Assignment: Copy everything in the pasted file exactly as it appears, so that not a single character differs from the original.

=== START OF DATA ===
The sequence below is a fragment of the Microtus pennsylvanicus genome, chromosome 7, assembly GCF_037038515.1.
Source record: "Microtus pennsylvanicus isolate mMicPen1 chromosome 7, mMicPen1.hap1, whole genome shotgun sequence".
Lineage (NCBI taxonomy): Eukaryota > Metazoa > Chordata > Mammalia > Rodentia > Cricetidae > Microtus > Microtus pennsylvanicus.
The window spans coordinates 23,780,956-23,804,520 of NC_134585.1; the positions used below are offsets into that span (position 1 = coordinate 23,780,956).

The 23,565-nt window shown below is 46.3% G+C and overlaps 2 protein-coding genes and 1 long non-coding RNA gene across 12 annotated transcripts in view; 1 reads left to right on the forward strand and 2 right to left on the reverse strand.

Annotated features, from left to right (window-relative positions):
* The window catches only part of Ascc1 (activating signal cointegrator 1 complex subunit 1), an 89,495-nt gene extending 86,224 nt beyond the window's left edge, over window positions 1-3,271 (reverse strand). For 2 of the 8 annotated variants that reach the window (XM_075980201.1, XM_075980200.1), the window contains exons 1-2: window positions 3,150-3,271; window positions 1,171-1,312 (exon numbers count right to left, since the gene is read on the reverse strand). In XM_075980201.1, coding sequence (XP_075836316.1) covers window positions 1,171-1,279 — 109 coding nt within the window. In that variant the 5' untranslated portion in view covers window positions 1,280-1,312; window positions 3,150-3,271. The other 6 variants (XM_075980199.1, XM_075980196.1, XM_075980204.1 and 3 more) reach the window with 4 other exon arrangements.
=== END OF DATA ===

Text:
The sequence below is a fragment of the Microtus pennsylvanicus genome, chromosome 7, assembly GCF_037038515.1.
Source record: "Microtus pennsylvanicus isolate mMicPen1 chromosome 7, mMicPen1.hap1, whole genome shotgun sequence".
Lineage (NCBI taxonomy): Eukaryota > Metazoa > Chordata > Mammalia > Rodentia > Cricetidae > Microtus > Microtus pennsylvanicus.
The window spans coordinates 23,780,956-23,804,520 of NC_134585.1; the positions used below are offsets into that span (position 1 = coordinate 23,780,956).

The 23,565-nt window shown below is 46.3% G+C and overlaps 2 protein-coding genes and 1 long non-coding RNA gene across 12 annotated transcripts in view; 1 reads left to right on the forward strand and 2 right to left on the reverse strand.

Annotated features, from left to right (window-relative positions):
* The window catches only part of Ascc1 (activating signal cointegrator 1 complex subunit 1), an 89,495-nt gene extending 86,224 nt beyond the window's left edge, over window positions 1-3,271 (reverse strand). For 2 of the 8 annotated variants that reach the window (XM_075980201.1, XM_075980200.1), the window contains exons 1-2: window positions 3,150-3,271; window positions 1,171-1,312 (exon numbers count right to left, since the gene is read on the reverse strand). In XM_075980201.1, coding sequence (XP_075836316.1) covers window positions 1,171-1,279 — 109 coding nt within the window. In that variant the 5' untranslated portion in view covers window positions 1,280-1,312; window positions 3,150-3,271. The other 6 variants (XM_075980199.1, XM_075980196.1, XM_075980204.1 and 3 more) reach the window with 4 other exon arrangements.